Affordable Housing Strategies
When a freeway is removed from our central cities, how do we ensure redevelopment is in the best interest of the community? What strategies exist to make certain area residence are not displaced by new development, and that the character of the neighborhoods and the needs of the current residents are carefully considered when transformation is underway?
Ken Rich (Director of Development, San Francisco OEWD) and Robin Havens (San Francisco OEWD) discuss how new affordable housing opportunities sprung up around the Octavia Boulevard corridor, and how they went about bringing them to life.
Traffic Engineering for Advocates
In "Traffic Engineering for Advocates," two innovative transportation advocates make the case for "smart" transportation investment. Together, they address the problem with typical traffic arguments, in the process giving you as an advocate a set of tools and ideas to confidently approach traffic impact analyses as they relate to urban freeway removal and boulevard conversion.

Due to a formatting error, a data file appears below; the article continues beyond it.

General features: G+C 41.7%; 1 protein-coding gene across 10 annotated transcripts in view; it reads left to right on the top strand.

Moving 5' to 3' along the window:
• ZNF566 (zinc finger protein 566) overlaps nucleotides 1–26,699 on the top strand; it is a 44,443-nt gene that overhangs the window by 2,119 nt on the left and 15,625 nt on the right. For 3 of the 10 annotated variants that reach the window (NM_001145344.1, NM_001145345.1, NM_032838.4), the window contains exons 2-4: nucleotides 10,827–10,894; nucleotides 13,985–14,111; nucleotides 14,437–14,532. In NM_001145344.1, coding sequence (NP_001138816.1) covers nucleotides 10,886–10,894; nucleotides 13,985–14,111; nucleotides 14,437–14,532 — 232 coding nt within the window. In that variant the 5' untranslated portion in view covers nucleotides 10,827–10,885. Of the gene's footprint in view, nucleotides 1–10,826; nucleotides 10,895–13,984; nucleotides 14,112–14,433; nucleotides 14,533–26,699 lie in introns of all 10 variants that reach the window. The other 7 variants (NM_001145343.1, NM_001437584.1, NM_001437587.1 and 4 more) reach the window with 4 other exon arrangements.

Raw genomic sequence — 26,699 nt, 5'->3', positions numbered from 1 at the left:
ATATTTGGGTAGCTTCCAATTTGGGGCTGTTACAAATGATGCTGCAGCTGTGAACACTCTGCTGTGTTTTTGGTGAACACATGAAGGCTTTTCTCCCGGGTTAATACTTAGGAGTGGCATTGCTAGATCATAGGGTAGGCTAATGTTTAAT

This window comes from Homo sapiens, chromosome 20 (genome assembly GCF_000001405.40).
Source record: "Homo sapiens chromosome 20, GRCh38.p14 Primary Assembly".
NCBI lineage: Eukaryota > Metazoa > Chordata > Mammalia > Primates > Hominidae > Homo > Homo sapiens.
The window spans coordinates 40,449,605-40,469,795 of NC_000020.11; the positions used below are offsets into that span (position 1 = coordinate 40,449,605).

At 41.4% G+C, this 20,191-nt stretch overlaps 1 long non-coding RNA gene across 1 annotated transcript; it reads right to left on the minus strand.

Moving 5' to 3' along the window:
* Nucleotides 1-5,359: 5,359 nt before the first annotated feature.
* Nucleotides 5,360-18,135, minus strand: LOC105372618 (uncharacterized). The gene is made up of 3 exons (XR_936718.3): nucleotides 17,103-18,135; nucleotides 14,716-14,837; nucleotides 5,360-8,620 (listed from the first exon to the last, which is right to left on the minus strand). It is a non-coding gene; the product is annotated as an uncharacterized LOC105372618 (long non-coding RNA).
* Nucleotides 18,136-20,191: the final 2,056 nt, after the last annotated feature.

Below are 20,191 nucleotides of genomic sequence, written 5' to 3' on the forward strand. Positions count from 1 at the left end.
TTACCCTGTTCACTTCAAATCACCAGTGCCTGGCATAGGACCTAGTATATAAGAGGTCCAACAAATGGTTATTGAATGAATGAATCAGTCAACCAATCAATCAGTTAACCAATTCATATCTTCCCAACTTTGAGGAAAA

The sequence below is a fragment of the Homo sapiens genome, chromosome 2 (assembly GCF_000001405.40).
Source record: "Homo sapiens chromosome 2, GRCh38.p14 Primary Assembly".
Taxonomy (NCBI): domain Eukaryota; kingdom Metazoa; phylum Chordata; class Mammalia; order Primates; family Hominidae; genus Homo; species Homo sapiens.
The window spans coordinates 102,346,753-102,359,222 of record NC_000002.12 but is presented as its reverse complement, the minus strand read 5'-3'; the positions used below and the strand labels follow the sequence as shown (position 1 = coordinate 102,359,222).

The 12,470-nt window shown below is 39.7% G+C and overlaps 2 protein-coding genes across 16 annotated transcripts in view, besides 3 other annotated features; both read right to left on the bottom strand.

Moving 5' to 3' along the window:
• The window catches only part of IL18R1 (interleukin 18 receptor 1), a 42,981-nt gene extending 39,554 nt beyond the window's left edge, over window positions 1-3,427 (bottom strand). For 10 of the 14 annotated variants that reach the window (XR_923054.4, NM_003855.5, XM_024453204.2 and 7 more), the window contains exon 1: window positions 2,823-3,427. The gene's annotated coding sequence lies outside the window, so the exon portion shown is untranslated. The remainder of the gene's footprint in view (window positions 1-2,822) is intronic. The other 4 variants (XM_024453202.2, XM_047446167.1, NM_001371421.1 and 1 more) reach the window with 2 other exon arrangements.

Norm Marshall, Principal at Smart Mobility, shares two cases studies from freeway removal sites he's been involved with in the U.S. And Jeff Tumlin, an expert in multi-modal planning and principal at Nelson\Nygaard, makes an argument for demanding better transportation analyses. The pair elaborate on their ideas in a lengthy Q&A.
Spearheading a Successful Campaign
People across the country have spearheaded efforts to take highways out of cities, and can help you hit the ground running. Learn how in "Spearheading a Successful Campaign." Steven Nutter is an Advocacy Committee Member and Lead Volunteer at Livable Streets, a Boston-based organization who's list of successes includes making the monolithic McGrath Highway more livable. Dave Powell, Coordinator for the Southern Bronx River Watershed Alliance, an advocacy group actively improving the south Bronx, doing so partly by taming the Sheridan Expressway.
With some input from CNU President John Norquist, the pair discuss the mechanics of a freeway removal campaign. They offer best practices, effective messaging, grassroots outreach, and advocacy tactics that make up a winning freeway removal effort.
The Basics of a Freeway Replacement Campaign
On January 27, 2012, CNU hosted a webinar to present key lessons learned in highway removal campaigns across the country, including how to shift political strategy, define elements of a success campaign, and better engage transportation professionals in talking about highway alternatives.
Speakers include: John Norquist, CEO and President of CNU; Lucy Gibson, Smart Mobility, Inc.; Cary Moon, People's Waterfront Coalition of Seattle, and Peter Park, Manager of Community Planning with the City of Denver.